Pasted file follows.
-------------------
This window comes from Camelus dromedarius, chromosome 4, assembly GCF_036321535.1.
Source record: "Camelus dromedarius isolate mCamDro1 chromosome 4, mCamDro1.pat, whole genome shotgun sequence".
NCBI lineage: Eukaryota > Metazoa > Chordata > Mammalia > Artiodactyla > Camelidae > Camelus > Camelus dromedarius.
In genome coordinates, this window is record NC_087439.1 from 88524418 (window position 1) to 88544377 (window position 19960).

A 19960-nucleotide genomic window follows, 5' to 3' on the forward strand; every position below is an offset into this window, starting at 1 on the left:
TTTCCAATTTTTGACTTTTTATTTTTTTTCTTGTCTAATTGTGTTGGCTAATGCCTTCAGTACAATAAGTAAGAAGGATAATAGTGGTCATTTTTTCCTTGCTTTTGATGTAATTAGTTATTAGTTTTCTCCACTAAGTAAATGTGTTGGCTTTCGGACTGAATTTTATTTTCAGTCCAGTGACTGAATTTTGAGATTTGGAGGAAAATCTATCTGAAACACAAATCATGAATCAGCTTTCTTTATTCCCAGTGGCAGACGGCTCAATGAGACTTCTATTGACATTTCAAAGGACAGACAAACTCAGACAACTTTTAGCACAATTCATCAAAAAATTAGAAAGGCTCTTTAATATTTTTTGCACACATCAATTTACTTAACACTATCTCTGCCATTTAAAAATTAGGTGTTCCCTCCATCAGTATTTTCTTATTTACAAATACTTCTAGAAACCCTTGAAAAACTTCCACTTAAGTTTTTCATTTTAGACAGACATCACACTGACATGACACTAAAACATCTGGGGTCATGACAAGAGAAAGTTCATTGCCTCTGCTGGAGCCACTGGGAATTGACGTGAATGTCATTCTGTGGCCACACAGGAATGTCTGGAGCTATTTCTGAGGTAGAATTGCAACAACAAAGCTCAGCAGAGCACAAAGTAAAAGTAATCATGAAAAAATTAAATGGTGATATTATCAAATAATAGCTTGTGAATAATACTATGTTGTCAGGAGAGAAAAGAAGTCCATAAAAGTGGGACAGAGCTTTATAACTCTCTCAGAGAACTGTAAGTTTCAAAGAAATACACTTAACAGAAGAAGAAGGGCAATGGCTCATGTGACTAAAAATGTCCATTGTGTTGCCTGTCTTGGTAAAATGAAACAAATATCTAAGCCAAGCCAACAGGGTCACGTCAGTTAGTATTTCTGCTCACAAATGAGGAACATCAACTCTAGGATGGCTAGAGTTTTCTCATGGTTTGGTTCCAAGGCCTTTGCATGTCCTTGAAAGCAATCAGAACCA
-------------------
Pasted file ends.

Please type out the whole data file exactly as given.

This window comes from Camelus dromedarius, chromosome 4, assembly GCF_036321535.1.
Source record: "Camelus dromedarius isolate mCamDro1 chromosome 4, mCamDro1.pat, whole genome shotgun sequence".
NCBI lineage: Eukaryota > Metazoa > Chordata > Mammalia > Artiodactyla > Camelidae > Camelus > Camelus dromedarius.
In genome coordinates, this window is record NC_087439.1 from 88524418 (window position 1) to 88544377 (window position 19960).

A 19960-nucleotide genomic window follows, 5' to 3' on the forward strand; every position below is an offset into this window, starting at 1 on the left:
TTTCCAATTTTTGACTTTTTATTTTTTTTCTTGTCTAATTGTGTTGGCTAATGCCTTCAGTACAATAAGTAAGAAGGATAATAGTGGTCATTTTTTCCTTGCTTTTGATGTAATTAGTTATTAGTTTTCTCCACTAAGTAAATGTGTTGGCTTTCGGACTGAATTTTATTTTCAGTCCAGTGACTGAATTTTGAGATTTGGAGGAAAATCTATCTGAAACACAAATCATGAATCAGCTTTCTTTATTCCCAGTGGCAGACGGCTCAATGAGACTTCTATTGACATTTCAAAGGACAGACAAACTCAGACAACTTTTAGCACAATTCATCAAAAAATTAGAAAGGCTCTTTAATATTTTTTGCACACATCAATTTACTTAACACTATCTCTGCCATTTAAAAATTAGGTGTTCCCTCCATCAGTATTTTCTTATTTACAAATACTTCTAGAAACCCTTGAAAAACTTCCACTTAAGTTTTTCATTTTAGACAGACATCACACTGACATGACACTAAAACATCTGGGGTCATGACAAGAGAAAGTTCATTGCCTCTGCTGGAGCCACTGGGAATTGACGTGAATGTCATTCTGTGGCCACACAGGAATGTCTGGAGCTATTTCTGAGGTAGAATTGCAACAACAAAGCTCAGCAGAGCACAAAGTAAAAGTAATCATGAAAAAATTAAATGGTGATATTATCAAATAATAGCTTGTGAATAATACTATGTTGTCAGGAGAGAAAAGAAGTCCATAAAAGTGGGACAGAGCTTTATAACTCTCTCAGAGAACTGTAAGTTTCAAAGAAATACACTTAACAGAAGAAGAAGGGCAATGGCTCATGTGACTAAAAATGTCCATTGTGTTGCCTGTCTTGGTAAAATGAAACAAATATCTAAGCCAAGCCAACAGGGTCACGTCAGTTAGTATTTCTGCTCACAAATGAGGAACATCAACTCTAGGATGGCTAGAGTTTTCTCATGGTTTGGTTCCAAGGCCTTTGCATGTCCTTGAAAGCAATCAGAACCA